Bullet points can make text easier to read, especially long lists.
The lead sentence must make sense when read with each bullet point separately. It should end with a colon - the ':' symbol.
Lists with two bullets
A bullet list with two points can make alternative choices easier to understand than if they were presented in a sentence.
You can use ‘or’ before the second item. For example:
The registration of a heavy vehicle can be cancelled by:
- the registered owner
- or an authorised agent acting on behalf of the registered owner.
Lists longer than two bullets
Long sentences that contain lists or many ideas can be broken down so they are easier to understand:
X You must not take fish from Doctor’s Gully, East Point aquatic life reserves in Darwin Harbour, Aboriginal sacred sites, aquaculture farm leases and sanctuary zones. These are protected areas.
✔ You must not take fish from the following protected areas:
- Doctor’s Gully
- East Point aquatic life reserves in Darwin Harbour
- Aboriginal sacred sites
- aquaculture farm leases
- sanctuary zones.
You should include the words ‘all of the following’ or ‘any of the following’ in the lead sentence if the meaning is not clear.
This is so the user is aware if they have to follow all of the bullet points or just one. For example:
Your emergency kit should include all of the following:
- 10 litres of bottled water per person
- non-perishable foods
- a can opener
- a battery-operated radio with spare batteries...
Using ‘all of the following’ shows the user they should include all these items in their kit.
Do not use sentences within a bullet point list. Separate new information with a spaced hyphen, not a dash. For example:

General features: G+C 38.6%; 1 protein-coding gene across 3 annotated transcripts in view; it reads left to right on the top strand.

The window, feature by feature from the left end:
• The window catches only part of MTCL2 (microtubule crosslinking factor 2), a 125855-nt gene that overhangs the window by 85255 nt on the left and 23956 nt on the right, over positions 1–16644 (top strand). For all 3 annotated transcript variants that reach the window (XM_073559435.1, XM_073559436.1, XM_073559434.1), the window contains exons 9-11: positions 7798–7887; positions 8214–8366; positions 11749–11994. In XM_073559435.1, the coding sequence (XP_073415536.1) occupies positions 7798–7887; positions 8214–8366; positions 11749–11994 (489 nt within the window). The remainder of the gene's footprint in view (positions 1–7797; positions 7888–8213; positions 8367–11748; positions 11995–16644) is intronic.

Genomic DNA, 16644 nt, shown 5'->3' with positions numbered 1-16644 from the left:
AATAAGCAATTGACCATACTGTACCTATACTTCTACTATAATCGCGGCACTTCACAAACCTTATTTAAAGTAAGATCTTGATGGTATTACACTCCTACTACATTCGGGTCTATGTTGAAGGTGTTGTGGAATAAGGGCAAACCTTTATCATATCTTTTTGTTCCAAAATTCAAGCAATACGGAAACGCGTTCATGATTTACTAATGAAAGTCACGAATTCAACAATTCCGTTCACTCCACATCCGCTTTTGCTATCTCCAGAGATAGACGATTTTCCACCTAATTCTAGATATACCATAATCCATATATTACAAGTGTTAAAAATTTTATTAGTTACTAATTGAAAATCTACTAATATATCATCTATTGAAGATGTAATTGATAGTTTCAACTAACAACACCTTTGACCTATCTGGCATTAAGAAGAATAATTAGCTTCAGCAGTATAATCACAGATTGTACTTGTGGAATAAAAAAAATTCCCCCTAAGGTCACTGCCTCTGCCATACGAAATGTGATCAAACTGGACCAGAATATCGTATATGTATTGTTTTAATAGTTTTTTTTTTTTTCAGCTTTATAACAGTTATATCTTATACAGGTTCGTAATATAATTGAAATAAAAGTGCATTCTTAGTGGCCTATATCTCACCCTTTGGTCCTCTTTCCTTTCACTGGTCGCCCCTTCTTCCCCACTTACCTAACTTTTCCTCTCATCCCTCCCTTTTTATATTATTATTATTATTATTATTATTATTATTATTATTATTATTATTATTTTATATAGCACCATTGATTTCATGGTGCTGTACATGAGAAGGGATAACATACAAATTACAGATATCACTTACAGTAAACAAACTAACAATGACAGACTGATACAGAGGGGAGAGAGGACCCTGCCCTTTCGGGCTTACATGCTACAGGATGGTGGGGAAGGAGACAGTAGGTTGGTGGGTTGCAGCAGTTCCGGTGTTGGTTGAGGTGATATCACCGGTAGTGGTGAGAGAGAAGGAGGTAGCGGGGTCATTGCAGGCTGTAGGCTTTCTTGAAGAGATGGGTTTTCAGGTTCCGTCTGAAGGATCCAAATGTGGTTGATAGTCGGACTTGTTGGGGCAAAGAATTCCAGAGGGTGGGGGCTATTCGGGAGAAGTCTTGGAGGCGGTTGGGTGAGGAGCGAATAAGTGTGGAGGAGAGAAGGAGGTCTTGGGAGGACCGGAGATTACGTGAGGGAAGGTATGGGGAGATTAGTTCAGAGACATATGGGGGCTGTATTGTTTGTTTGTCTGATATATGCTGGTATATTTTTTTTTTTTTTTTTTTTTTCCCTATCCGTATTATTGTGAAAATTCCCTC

There are many examples of adaptive reuse of heritage buildings in the NT, including:
- the former Reserve Bank in Darwin - now a visitor information centre
- Admiralty House in Darwin - now a restaurant
- Lyon’s Cottage in Darwin - now a retail outlet...
You can use a smaller bullet list within a larger one if needed. Keep it simple if you can.
A list within a list does not take a full stop unless ending a larger list.
Bullet list rules
When you’re writing a bullet point:
- don’t use capital letters except for proper names
- don't use semi-colons or commas to separate items
- use hyphens, not en or em dashes, to expand on an item
- don’t use etc
- avoid linking to other pages or websites
- only use a full stop on the last item.
If bullet points are too long, try to rewrite them into sentences.
Bullet list tense
Bullet points must be in the same tense as the introductory sentence. For example:
Before taking to the water you should do all of the following:
- learn all of the boat laws in the NT
- learn the boat rules to operate your boat safely
- read how to use the safety equipment on your boat
- read the boating safety tips
- consider installing a marine radio on your boat.
Last updated: 28 November 2017